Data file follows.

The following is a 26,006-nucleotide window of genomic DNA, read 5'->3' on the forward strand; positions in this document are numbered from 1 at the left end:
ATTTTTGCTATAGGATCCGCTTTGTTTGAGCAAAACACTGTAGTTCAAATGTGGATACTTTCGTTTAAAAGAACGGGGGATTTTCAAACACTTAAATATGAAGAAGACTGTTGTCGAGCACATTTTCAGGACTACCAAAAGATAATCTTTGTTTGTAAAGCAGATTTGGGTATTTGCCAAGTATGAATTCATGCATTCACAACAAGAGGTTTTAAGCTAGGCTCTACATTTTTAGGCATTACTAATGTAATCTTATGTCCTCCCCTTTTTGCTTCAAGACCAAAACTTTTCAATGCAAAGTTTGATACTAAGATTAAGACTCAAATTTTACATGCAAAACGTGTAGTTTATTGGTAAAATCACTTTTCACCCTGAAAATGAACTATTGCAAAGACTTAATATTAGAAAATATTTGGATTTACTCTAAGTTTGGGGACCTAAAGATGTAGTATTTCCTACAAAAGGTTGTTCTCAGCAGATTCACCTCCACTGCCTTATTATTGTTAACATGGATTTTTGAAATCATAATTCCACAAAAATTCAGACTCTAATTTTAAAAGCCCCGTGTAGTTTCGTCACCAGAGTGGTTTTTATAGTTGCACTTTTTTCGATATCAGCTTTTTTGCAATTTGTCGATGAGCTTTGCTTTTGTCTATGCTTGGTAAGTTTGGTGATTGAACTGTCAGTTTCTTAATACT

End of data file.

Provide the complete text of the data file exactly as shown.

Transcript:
The following is a 26,006-nucleotide window of genomic DNA, read 5'->3' on the forward strand; positions in this document are numbered from 1 at the left end:
ATTTTTGCTATAGGATCCGCTTTGTTTGAGCAAAACACTGTAGTTCAAATGTGGATACTTTCGTTTAAAAGAACGGGGGATTTTCAAACACTTAAATATGAAGAAGACTGTTGTCGAGCACATTTTCAGGACTACCAAAAGATAATCTTTGTTTGTAAAGCAGATTTGGGTATTTGCCAAGTATGAATTCATGCATTCACAACAAGAGGTTTTAAGCTAGGCTCTACATTTTTAGGCATTACTAATGTAATCTTATGTCCTCCCCTTTTTGCTTCAAGACCAAAACTTTTCAATGCAAAGTTTGATACTAAGATTAAGACTCAAATTTTACATGCAAAACGTGTAGTTTATTGGTAAAATCACTTTTCACCCTGAAAATGAACTATTGCAAAGACTTAATATTAGAAAATATTTGGATTTACTCTAAGTTTGGGGACCTAAAGATGTAGTATTTCCTACAAAAGGTTGTTCTCAGCAGATTCACCTCCACTGCCTTATTATTGTTAACATGGATTTTTGAAATCATAATTCCACAAAAATTCAGACTCTAATTTTAAAAGCCCCGTGTAGTTTCGTCACCAGAGTGGTTTTTATAGTTGCACTTTTTTCGATATCAGCTTTTTTGCAATTTGTCGATGAGCTTTGCTTTTGTCTATGCTTGGTAAGTTTGGTGATTGAACTGTCAGTTTCTTAATACT